Celebrating our heritage

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From the 16th to the 24th of April 2016, the Murray–Darling Basin Authority celebrated Australian Heritage Week. Celebrating the Basin’s unique heritage adds to our sense of place, community and history and helps shape our identity as Australians.

The Murray–Darling Basin is full of historic sites, informing us about the unique history of Australia and highlighting how Australia’s communities and environments transformed throughout time.

The Willandra Lakes Region, including Mungo National Park, is an incredibly valuable heritage site located within the Basin. Its unique cultural and natural values are celebrated locally, nationally and internationally – it’s even listed on the United Nations Educational, Scientific and Cultural Organisation (UNESCO) World Heritage List.

Over two million years old, the once full lakes are now dry and have developed into flat saline plains that host salt bush communities, fringed by sand dunes and woodlands. The exposed formation of the lakes shows how the harsh climate in inner southern New South Wales can shape a landscape over time.

The once lush environment hosted a diverse range of plant and animal life, with gradual changes in climate and ecology over time preserving over 55 animal fossils, some of which were giant mammals.

The fossil record also provides an insight into human uses of the area. Aboriginal groups have been moving through the Willandra Lakes region for at least 50,000 years. When the lakes were full, the Mungo people camped along the lake, taking advantage of the food and shelter found there.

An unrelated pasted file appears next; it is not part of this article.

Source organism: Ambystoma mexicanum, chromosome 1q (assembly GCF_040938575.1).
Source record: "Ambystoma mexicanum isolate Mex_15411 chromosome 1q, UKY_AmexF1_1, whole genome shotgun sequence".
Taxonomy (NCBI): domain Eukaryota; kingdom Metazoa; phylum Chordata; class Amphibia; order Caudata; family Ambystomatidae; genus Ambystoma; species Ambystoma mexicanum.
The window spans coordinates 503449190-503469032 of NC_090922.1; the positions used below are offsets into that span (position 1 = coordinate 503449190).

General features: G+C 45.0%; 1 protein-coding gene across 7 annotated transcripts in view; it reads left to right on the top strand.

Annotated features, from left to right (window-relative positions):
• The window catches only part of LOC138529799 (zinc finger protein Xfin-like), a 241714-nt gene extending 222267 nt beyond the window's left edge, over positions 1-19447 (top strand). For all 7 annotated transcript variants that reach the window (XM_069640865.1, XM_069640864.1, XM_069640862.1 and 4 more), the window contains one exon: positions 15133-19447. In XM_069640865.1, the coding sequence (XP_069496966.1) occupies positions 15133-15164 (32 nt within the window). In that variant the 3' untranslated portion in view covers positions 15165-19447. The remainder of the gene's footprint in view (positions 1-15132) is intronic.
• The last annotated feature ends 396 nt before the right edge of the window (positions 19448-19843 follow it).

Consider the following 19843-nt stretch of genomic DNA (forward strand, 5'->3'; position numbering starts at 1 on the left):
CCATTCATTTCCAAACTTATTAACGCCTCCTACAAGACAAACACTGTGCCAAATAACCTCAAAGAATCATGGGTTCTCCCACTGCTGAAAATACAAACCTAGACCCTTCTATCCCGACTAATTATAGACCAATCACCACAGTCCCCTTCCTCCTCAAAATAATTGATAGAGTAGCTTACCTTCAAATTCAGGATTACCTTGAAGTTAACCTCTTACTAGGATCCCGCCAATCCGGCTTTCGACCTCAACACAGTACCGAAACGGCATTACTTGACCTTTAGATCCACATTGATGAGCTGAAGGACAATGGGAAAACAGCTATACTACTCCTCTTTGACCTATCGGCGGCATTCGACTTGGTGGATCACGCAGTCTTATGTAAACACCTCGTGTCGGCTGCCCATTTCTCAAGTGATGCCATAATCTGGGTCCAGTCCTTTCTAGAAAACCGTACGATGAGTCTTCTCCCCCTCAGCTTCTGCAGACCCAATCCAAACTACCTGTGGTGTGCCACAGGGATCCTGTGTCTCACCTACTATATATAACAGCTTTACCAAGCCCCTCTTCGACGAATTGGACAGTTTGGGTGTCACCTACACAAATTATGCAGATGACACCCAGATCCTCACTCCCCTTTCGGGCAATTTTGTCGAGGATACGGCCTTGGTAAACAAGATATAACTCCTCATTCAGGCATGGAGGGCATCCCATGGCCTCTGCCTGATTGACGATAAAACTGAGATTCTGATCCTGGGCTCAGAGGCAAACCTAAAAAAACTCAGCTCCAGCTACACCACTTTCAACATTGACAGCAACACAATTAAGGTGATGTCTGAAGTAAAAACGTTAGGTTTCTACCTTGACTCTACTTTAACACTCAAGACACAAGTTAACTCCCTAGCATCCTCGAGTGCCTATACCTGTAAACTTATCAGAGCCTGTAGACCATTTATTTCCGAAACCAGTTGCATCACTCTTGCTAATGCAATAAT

The discovery of the cremated remains of an Aboriginal woman, known as ‘Mungo Lady’, cemented the area’s status as an iconic heritage site. It is thought her remains are over 40,000 years old and, as she was cremated, it is believed her burial site is the oldest evidence of ritual cremation in the world.

There has also been the discovery of around 460 fossilised footprints, belonging to both children and adults, which date back around 23,000 years. This is the largest collection of its kind in the world and has informed theories around how the site was once used.

Now, the Willandra Lakes region is well known for its beautifully unique landscape and the diverse range of animals and plants that call the site home. This includes 22 species of mammals, 40 species of reptiles and amphibians and 137 species of birds.

The Mungo National Park was established in 1979, in recognition of its combined Aboriginal, European and natural heritage.

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The ancient landscape of Lake Mungo in south-west New South Wales. Photo by Brayden Dykes, MDBA.


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